By the late 19th century, these various strands of policy had produced a growing number of specialized government agencies and professions to manage forests, wildlife and fisheries, lakes and streams, public health, and other aspects of the environment. Then, in the early 20th century, president Theodore Roosevelt adopted policies reflecting an overarching philosophy of Progressive conservation: promoting efficient multiple-use management of the nation’s natural resources, protecting national parks and wildlife refuges, and implementing public-health regulations under the stewardship of administrative agencies staffed by technical professionals.2 The Great Depression of the 1930s prompted additional New Deal policy innovations: to restore agricultural soils and forests devastated by the dust storms of the 1930s, manage floods and boost economic recovery through public investment in multipurpose water resource development, build recreational infrastructures in the national parks and forests, and promote partnerships between federal agencies and organized local user groups such as farmers and ranchers.3

However, with the hyperindustrialization of World War II and the unprecedented boom in mass consumption and middle-class affluence that followed, commercial extraction of resources and transformation of the landscape for economic development increasingly collided with rising public demand for nature preservation, outdoor recreation, and protection from exposure to pesticides and industrial toxins. Conditions that had been tolerated as unavoidable byproducts of economic progress, especially during an economic depression and a global war, were no longer acceptable to a more broadly affluent middle class in peacetime. With comfortable suburban homes, cars, and appliances now widely available, production of material goods competed increasingly with demands for outdoor recreation and protection of natural beauty for families to share with their “baby boom” children. The discovery of radioactive fallout from faraway nuclear weapons tests in milk, and Rachel Carson’s impassioned plea for protection of songbirds from the impacts of the indiscriminate use of pesticides, raised public fears of hidden health risks. They also raised public consciousness of the science of ecology, which focused on the complex interactions of biological species with their environments, and not just on the economic uses of them. Increasingly, the government agencies managing natural resources found themselves in conflict among competing public demands, between conflicting scientific findings, and with one another.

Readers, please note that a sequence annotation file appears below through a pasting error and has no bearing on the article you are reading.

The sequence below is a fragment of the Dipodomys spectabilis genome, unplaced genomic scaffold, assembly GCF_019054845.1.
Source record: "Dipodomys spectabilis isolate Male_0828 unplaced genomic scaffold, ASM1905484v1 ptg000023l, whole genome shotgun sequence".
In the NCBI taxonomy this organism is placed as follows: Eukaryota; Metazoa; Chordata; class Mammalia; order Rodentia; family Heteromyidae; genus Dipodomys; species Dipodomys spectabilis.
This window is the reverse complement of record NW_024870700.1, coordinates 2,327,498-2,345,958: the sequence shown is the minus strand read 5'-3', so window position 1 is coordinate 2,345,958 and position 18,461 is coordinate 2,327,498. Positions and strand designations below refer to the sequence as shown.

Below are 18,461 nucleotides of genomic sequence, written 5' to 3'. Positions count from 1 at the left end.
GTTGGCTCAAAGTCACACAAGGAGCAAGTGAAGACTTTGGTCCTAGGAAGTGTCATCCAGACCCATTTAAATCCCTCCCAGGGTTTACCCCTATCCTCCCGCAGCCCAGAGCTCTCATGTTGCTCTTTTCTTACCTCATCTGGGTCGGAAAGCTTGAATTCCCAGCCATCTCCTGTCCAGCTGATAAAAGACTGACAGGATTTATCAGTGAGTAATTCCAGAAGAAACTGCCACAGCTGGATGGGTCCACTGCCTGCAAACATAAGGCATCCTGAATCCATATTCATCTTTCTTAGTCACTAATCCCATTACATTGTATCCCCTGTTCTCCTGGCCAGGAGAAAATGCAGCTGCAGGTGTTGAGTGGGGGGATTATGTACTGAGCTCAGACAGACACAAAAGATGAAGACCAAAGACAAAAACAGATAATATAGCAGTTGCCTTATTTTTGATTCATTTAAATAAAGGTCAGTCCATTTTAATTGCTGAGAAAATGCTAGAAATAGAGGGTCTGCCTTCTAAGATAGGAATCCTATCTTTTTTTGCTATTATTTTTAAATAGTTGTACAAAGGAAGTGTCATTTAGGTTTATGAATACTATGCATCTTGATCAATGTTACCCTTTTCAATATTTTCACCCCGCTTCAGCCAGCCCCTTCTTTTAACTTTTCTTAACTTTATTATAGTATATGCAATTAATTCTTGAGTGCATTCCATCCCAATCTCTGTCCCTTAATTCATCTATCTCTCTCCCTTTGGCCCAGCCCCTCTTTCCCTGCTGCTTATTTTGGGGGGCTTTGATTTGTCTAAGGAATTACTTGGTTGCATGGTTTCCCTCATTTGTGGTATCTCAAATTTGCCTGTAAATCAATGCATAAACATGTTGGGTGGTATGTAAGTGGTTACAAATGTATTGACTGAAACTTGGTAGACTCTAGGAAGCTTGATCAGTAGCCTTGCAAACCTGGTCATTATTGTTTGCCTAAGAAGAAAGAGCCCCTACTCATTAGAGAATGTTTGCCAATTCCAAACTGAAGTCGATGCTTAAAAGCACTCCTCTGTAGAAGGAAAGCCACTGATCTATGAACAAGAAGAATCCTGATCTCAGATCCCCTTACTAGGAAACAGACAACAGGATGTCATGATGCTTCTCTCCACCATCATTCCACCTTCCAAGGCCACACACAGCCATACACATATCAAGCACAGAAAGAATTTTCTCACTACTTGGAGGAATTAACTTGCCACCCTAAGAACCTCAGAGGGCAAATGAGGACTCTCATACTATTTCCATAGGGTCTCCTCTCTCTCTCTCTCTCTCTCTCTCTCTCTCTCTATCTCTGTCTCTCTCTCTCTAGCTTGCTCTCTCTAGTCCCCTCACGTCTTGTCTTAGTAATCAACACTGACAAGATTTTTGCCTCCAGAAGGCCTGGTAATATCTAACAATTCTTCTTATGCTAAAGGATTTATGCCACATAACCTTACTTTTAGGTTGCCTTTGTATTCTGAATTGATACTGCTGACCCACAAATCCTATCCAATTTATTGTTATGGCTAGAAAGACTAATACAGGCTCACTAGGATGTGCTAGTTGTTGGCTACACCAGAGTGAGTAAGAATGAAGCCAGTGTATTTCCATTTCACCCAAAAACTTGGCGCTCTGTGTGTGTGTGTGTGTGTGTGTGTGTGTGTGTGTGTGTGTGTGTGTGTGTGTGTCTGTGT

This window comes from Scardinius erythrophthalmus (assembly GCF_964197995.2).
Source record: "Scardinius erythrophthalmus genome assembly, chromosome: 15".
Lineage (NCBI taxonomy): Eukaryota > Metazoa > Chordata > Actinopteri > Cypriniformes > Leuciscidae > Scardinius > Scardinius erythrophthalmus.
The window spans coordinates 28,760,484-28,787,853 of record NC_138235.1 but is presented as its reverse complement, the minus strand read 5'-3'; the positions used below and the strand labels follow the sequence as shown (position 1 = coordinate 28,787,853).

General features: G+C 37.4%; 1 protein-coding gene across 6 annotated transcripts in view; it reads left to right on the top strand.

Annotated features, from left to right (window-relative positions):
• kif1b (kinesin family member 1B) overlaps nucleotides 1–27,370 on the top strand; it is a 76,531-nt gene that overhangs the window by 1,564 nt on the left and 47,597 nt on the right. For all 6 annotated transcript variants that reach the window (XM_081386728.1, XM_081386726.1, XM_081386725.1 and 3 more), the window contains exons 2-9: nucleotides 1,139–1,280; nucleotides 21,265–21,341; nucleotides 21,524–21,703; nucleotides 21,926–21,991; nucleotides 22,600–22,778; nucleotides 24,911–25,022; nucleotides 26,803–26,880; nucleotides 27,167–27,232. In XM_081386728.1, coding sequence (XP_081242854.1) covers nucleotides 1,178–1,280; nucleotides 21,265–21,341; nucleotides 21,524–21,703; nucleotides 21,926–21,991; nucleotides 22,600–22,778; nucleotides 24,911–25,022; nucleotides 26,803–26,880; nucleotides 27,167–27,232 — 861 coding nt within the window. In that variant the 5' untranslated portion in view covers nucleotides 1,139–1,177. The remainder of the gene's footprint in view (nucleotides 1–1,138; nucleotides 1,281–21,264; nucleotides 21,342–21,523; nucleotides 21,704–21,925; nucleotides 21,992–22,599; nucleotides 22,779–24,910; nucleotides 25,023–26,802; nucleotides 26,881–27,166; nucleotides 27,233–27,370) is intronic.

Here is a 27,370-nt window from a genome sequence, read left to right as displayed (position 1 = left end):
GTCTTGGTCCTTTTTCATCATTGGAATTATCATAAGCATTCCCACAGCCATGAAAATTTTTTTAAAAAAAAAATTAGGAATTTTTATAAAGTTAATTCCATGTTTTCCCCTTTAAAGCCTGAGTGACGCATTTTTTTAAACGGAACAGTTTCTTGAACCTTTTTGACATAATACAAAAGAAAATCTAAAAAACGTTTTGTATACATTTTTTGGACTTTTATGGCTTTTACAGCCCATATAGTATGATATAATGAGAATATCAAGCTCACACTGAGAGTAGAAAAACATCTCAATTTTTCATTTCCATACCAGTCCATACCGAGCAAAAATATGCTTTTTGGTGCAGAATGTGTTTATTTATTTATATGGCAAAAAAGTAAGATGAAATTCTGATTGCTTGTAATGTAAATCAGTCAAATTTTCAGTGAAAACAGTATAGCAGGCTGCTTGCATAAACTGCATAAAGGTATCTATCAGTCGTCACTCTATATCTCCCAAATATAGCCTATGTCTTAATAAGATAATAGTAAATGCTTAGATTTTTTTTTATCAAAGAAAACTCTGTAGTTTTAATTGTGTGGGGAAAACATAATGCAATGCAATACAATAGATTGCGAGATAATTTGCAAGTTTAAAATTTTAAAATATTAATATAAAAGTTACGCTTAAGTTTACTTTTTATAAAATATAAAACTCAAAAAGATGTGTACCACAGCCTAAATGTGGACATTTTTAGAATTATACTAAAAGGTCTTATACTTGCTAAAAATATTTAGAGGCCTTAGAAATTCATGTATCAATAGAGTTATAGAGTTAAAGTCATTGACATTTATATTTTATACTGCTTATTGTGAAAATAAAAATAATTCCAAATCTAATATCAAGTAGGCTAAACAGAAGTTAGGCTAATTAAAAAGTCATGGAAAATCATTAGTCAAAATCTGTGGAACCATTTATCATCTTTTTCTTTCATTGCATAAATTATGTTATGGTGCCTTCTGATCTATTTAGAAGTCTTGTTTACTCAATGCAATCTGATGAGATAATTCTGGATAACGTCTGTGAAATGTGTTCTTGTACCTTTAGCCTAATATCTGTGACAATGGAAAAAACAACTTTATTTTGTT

In 1963 a distinguished public administration scholar, Lynton Caldwell, published an award-winning article that became one of the most widely read in its field. In “Environment: A New Focus of Public Policy?” Caldwell documented the growing conflicts among fragmented agencies and competing public policies for uses of nature, and proposed “environment” as a new focus for reconciling them by adopting a more integrated, ecological approach to policymaking and environmental management.4

Congress adopted Caldwell’s proposal in the National Environmental Policy Act of 1969, which stated a national goal of promoting “conditions under which man and nature can exist in productive harmony.” At Caldwell’s urging, it also included “action-forcing provisions,” to force each agency to consider the full impacts of their actions instead of just the fulfillment of their individual missions and to choose the least damaging alternative to do so. In particular, it included a requirement that before approving any major federal action that might significantly affect the quality of the human environment, each had to prepare a detailed statement of the environmental impacts and alternatives—an “environmental impact statement”—and to circulate it for comment by all other agencies that might be affected and by the public, who might also then challenge it in the courts. President Nixon signed the law on New Year’s Day of 1970, using it as an opportunity to declare the 1970s a “decade of the environment” in which “it is now or never” to restore the cleanliness of the air and water and address traffic congestion, open space, and other environmental issues.5

The concept of environment also provided a powerful organizing focus for environmental politics. Membership in the major conservation advocacy groups increased dramatically during the 1960s, and new ones, such as the Environmental Defense Fund and Natural Resources Defense Council, emerged as well.6 The concept of environment motivated many of these interest groups—hitherto fragmented among wilderness preservation, national parks, wildlife conservation, pollution control, and other issues—to adopt it as an umbrella for more coordinated advocacy, forming the modern “environmental movement” that made its most visible debut with huge nationwide celebrations of the first Earth Day on April 22, 1970.7